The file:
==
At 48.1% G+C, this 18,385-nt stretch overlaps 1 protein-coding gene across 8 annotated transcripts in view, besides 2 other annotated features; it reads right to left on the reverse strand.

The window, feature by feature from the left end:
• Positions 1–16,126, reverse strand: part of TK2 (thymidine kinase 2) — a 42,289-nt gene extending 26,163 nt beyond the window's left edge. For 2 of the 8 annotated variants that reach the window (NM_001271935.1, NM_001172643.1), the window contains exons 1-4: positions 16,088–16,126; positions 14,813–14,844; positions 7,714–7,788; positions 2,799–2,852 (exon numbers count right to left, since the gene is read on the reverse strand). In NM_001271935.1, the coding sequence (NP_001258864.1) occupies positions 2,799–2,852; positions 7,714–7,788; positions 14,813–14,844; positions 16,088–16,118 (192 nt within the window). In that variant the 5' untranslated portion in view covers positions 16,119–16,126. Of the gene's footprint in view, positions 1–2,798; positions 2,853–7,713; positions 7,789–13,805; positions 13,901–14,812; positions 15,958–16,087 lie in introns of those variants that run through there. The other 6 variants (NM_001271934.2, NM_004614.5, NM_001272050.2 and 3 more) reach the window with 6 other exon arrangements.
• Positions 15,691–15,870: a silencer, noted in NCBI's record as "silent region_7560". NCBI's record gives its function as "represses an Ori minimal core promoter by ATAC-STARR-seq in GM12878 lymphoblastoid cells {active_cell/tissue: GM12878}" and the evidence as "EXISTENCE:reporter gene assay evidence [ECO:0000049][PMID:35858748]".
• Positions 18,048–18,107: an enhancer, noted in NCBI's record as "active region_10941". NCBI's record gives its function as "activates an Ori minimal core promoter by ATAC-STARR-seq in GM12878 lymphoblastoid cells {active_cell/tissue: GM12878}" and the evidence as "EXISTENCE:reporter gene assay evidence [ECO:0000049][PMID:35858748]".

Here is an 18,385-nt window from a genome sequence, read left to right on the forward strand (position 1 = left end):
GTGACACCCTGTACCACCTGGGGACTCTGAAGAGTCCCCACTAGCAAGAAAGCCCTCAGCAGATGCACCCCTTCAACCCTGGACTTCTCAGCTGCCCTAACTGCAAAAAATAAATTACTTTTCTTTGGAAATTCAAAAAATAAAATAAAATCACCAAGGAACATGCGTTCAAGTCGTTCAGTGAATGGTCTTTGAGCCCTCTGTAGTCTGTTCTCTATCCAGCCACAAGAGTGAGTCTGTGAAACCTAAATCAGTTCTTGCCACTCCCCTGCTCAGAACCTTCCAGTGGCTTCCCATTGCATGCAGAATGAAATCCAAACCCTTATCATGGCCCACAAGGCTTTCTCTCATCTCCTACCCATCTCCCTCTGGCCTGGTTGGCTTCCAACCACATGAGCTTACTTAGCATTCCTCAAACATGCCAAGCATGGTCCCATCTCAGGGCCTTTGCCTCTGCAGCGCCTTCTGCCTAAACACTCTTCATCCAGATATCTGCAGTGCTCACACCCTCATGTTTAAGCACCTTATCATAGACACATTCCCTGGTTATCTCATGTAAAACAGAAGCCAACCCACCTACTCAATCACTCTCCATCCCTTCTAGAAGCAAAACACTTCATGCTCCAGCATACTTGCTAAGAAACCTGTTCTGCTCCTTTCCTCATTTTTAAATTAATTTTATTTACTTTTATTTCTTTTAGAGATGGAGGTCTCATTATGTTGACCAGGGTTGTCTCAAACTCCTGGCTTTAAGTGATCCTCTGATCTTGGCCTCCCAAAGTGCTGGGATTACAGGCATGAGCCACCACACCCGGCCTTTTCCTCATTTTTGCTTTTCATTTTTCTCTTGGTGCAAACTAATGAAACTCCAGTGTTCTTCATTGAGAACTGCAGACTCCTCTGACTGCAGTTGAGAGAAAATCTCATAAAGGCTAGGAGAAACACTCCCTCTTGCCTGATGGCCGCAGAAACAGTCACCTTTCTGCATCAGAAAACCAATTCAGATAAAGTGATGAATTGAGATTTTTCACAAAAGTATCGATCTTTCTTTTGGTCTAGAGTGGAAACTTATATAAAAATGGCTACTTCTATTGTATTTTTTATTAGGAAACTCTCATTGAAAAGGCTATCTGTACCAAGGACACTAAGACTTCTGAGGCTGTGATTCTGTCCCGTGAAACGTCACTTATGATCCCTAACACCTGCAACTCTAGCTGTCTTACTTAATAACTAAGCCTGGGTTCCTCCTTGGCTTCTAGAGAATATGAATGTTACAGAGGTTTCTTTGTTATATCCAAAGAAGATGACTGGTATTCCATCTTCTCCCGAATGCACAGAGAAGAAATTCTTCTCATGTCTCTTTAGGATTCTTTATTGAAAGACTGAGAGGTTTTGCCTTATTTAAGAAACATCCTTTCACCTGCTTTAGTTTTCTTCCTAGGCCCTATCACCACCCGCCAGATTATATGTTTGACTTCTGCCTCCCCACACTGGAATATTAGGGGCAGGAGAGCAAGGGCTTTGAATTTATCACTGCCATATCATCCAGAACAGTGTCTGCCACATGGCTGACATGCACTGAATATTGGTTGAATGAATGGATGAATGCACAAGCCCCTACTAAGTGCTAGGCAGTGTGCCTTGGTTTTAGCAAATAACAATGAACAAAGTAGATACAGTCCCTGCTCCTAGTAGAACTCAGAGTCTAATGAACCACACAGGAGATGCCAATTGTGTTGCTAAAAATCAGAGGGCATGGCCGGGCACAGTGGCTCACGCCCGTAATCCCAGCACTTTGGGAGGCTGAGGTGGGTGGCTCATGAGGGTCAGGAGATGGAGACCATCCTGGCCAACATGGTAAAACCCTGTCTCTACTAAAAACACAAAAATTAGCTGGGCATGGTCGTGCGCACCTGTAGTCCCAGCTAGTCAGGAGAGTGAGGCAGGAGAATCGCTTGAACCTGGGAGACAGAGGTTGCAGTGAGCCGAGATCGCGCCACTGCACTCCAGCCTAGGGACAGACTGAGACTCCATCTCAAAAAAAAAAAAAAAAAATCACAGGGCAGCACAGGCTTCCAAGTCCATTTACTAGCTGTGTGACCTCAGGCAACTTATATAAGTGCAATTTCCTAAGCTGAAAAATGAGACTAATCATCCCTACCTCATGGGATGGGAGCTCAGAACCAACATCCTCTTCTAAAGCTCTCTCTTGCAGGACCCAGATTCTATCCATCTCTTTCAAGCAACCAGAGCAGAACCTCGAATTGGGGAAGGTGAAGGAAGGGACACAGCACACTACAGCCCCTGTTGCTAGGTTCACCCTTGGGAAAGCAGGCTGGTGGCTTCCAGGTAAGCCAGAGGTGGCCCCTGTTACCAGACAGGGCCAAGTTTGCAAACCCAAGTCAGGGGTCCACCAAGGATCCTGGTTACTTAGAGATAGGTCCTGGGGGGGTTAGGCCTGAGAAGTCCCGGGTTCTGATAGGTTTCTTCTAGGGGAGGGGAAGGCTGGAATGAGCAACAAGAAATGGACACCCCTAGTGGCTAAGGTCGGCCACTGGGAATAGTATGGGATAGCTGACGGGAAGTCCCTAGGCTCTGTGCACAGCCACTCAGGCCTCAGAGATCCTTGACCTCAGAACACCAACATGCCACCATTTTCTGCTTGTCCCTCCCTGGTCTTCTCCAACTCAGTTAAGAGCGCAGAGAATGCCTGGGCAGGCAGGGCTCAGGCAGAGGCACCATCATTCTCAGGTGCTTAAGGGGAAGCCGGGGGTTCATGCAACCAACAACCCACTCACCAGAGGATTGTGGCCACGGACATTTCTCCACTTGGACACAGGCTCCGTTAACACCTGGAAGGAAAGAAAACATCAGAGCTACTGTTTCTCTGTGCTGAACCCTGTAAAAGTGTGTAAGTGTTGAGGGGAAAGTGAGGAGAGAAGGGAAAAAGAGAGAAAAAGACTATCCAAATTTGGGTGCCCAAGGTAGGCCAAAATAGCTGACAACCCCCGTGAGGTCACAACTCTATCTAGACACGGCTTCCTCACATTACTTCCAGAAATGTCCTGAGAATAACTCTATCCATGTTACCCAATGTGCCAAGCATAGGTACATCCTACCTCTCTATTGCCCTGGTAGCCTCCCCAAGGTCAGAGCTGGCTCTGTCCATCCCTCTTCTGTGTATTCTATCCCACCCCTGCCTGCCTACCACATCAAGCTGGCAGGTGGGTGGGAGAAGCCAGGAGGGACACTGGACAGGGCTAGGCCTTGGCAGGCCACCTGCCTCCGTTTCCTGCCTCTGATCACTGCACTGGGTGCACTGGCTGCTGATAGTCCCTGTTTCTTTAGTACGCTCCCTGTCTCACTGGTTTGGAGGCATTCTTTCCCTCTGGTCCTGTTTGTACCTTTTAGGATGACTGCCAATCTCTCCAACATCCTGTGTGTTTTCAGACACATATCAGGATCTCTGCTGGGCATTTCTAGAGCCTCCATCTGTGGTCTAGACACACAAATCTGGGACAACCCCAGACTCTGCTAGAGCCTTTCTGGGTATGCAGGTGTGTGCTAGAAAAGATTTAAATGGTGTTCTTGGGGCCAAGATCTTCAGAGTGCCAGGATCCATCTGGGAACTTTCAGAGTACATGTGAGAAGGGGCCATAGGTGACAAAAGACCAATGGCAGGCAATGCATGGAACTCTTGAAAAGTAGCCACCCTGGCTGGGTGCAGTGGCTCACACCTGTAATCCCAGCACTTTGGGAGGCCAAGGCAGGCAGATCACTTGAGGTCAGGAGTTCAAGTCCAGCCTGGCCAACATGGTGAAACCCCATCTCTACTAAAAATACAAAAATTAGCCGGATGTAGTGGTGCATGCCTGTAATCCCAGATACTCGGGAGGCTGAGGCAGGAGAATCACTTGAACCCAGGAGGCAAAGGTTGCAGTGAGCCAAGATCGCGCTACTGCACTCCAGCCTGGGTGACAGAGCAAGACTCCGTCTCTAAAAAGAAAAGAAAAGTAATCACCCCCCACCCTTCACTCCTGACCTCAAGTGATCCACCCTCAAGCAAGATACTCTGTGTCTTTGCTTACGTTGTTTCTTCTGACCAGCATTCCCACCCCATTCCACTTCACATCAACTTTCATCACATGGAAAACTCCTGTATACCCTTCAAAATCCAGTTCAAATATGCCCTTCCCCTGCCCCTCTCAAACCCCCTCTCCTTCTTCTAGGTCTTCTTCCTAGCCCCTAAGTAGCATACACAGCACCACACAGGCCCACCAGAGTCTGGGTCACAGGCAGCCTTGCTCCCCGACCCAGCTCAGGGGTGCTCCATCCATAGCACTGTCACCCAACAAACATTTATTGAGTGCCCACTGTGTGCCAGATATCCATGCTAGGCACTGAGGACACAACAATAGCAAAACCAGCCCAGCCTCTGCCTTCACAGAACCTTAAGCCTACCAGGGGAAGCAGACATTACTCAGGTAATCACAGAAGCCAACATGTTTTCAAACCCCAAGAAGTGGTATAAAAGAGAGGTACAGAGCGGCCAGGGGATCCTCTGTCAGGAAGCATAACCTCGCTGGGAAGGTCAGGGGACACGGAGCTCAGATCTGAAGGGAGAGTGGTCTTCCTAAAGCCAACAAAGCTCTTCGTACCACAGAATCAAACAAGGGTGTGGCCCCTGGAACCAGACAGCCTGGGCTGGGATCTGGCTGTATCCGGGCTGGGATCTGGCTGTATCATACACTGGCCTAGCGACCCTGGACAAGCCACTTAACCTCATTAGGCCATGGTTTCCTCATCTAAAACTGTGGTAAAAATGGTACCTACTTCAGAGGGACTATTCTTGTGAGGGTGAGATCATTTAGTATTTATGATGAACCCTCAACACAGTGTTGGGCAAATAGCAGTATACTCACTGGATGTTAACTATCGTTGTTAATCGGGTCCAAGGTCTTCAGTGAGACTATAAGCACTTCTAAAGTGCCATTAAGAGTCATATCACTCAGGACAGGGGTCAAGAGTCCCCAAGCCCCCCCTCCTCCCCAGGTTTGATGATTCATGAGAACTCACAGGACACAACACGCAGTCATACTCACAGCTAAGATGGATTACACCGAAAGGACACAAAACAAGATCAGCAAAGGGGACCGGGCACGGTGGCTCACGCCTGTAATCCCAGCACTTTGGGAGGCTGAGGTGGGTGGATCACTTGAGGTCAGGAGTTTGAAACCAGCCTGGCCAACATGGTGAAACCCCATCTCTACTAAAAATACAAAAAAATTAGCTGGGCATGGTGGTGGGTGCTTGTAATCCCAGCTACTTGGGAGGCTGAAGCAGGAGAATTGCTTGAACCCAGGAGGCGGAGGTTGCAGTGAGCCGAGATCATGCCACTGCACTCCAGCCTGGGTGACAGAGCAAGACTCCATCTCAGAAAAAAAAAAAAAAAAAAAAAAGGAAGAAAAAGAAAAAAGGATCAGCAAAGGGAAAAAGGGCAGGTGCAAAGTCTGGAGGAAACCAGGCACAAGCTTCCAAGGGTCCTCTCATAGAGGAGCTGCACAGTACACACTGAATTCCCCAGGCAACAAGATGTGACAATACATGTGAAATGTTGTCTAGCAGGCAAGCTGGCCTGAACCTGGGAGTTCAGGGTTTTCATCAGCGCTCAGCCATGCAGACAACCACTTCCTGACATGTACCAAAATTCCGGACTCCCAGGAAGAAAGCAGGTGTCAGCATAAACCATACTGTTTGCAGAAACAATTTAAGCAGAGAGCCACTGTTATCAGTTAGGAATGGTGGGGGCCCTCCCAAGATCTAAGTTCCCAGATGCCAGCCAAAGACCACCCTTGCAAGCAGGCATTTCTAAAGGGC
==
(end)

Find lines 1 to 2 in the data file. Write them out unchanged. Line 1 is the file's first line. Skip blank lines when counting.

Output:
At 48.1% G+C, this 18,385-nt stretch overlaps 1 protein-coding gene across 8 annotated transcripts in view, besides 2 other annotated features; it reads right to left on the reverse strand.

The window, feature by feature from the left end: